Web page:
AIRS Thermodynamic Profile Assimilation Leads To Improved Precipitation Forecasts

NASA’s Atmospheric Infrared Sounder (AIRS) has the capability of producing near-radiosonde quality vertical soundings with a vertical resolution much greater than previous sounders. SPoRT has successfully assimilated temperature and moisture soundings retrieved from AIRS into the WRF 3DVAR analysis system (WRF-Var) and assessed using 37 case study days from winter 2007. The assimilated data produce a 3-dimensional analysis that is then used to initialize a WRF forecast on a regional, 12-km domain.

One particular case in which AIRS has excelled is a February 13, 2007 extreme rainfall case in Eastern Texas prompted by a cold front pushing eastward across the Great Plains. On February 12, clear skies over Eastern Texas and the Western Gulf of Mexico allowed for the observation and assimilation of many high-quality AIRS profiles at around 0900Z. The figure below shows the location of the AIRS profiles. The colored pixels indicate the pressure above which the highest quality AIRS profiles are assimilated (e.g. black pixels denote profiles that have quality data all the way to the surface). Note that there is a large swath of AIRS profile data located over the Western Gulf of Mexico.

The WRF model was initialized at 0000 UTC on February 12, data were assimilated at 0900 UTC, and these AIRS-enhanced initial conditions were used to finish the forecast out to 24 hours. The image below depicts three model metrics from the 24-hour forecast (valid at 0000 UTC on February 13): 6-hour cumulative precipitation (top row), 1000 hPa dew point temperature (middle row), and convective available potential energy (CAPE). The far right column is the verifying “ground truth” analysis. For 6-hour cumulative precipitation, the truth field is gridded Stage IV precipitation fields, which combine radar and rain gauge data. For the dew point and CAPE fields, the North American Mesoscale (NAM) model analysis valid at 0000 UTC on 2/13 is used. The left column represents the Control (no AIRS) forecast; the middle column the AIRS-enhanced forecast.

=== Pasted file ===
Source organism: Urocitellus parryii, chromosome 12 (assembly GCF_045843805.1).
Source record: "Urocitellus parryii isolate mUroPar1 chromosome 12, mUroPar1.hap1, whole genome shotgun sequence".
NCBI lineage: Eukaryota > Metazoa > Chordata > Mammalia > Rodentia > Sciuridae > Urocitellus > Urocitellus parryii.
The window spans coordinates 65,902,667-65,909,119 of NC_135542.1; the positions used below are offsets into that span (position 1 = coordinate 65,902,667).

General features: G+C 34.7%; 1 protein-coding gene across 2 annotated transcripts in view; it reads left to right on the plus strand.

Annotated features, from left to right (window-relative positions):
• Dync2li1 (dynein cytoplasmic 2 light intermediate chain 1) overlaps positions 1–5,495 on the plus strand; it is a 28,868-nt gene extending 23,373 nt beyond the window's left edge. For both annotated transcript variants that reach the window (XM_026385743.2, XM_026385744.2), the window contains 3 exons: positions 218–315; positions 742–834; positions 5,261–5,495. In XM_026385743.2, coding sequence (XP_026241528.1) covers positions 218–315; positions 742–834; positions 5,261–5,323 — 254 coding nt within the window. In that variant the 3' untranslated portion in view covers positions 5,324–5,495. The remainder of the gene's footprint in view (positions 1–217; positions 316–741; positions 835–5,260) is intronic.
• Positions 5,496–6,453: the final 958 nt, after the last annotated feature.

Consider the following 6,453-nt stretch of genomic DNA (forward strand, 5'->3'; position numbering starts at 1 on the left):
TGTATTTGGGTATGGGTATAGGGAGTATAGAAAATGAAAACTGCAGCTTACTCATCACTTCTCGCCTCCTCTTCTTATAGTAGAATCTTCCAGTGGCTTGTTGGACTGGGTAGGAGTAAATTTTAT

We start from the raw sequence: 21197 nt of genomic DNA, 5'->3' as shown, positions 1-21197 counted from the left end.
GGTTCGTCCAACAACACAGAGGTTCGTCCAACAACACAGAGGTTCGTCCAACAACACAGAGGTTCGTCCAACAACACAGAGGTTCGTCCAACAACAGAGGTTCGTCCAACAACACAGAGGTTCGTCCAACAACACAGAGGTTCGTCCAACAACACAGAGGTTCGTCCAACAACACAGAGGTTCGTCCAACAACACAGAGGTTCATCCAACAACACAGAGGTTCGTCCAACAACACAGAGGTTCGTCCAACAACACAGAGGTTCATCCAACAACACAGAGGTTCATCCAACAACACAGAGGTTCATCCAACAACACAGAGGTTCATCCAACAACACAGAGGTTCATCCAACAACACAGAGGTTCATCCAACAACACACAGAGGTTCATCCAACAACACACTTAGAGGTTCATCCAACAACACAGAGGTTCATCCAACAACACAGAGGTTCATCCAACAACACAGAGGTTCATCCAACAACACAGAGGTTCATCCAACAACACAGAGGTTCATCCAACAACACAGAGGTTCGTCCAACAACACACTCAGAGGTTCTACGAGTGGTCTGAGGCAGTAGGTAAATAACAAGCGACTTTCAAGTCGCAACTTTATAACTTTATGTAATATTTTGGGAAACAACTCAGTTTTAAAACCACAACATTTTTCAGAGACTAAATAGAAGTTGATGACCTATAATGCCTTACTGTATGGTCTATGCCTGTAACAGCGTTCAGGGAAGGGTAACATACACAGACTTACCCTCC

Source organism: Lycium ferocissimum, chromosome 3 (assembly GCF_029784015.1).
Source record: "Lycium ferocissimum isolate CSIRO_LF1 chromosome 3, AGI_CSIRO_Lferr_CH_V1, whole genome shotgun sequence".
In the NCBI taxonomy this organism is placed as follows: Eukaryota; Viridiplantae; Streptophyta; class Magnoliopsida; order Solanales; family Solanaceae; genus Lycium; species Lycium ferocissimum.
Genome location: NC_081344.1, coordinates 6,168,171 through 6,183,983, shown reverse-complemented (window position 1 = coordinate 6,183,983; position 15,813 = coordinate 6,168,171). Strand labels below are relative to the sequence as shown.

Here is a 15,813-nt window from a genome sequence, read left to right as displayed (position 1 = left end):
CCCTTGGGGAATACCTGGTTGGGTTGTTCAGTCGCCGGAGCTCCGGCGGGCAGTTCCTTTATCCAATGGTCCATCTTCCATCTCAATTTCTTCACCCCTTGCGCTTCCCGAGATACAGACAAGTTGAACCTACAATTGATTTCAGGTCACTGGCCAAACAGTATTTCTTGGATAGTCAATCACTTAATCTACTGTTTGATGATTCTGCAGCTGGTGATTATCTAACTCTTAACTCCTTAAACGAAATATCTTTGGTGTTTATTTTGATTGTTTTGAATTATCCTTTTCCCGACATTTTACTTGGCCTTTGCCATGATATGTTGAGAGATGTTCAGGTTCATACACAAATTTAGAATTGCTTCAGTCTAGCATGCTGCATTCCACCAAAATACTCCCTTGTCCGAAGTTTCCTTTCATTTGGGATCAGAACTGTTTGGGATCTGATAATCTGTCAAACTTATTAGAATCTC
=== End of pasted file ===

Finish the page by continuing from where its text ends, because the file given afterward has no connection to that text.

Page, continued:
With the inclusion of AIRS temperature and moisture profiles (upper middle), the intensity and location of the 6-hour cumulative precipitation maximum in the line of storms crossing Eastern Texas is represented much better than in the Control (upper left) compared to the Stage IV precipitation data (upper right). This convective precipitation is improved with the inclusion of AIRS due to improved forecasts of CAPE and lower-level moisture, which lead to greater instability in the model in that region. These improvements are validated in the comparisons to the NAM analysis. The advance of the 18-20 degree Celsius lower level dew points off the coast of Texas is depicted better in the AIRS-enhanced model run (middle) compared to the Control (middle left). Similarly, the AIRS-enhanced CAPE (lower middle) shows some of the 1800 J/kg CAPE values approaching the Texas coast that appear in the NAM analysis of CAPE (lower right). The Control run (lower left) has no CAPE values in that region above 1400 J/kg.

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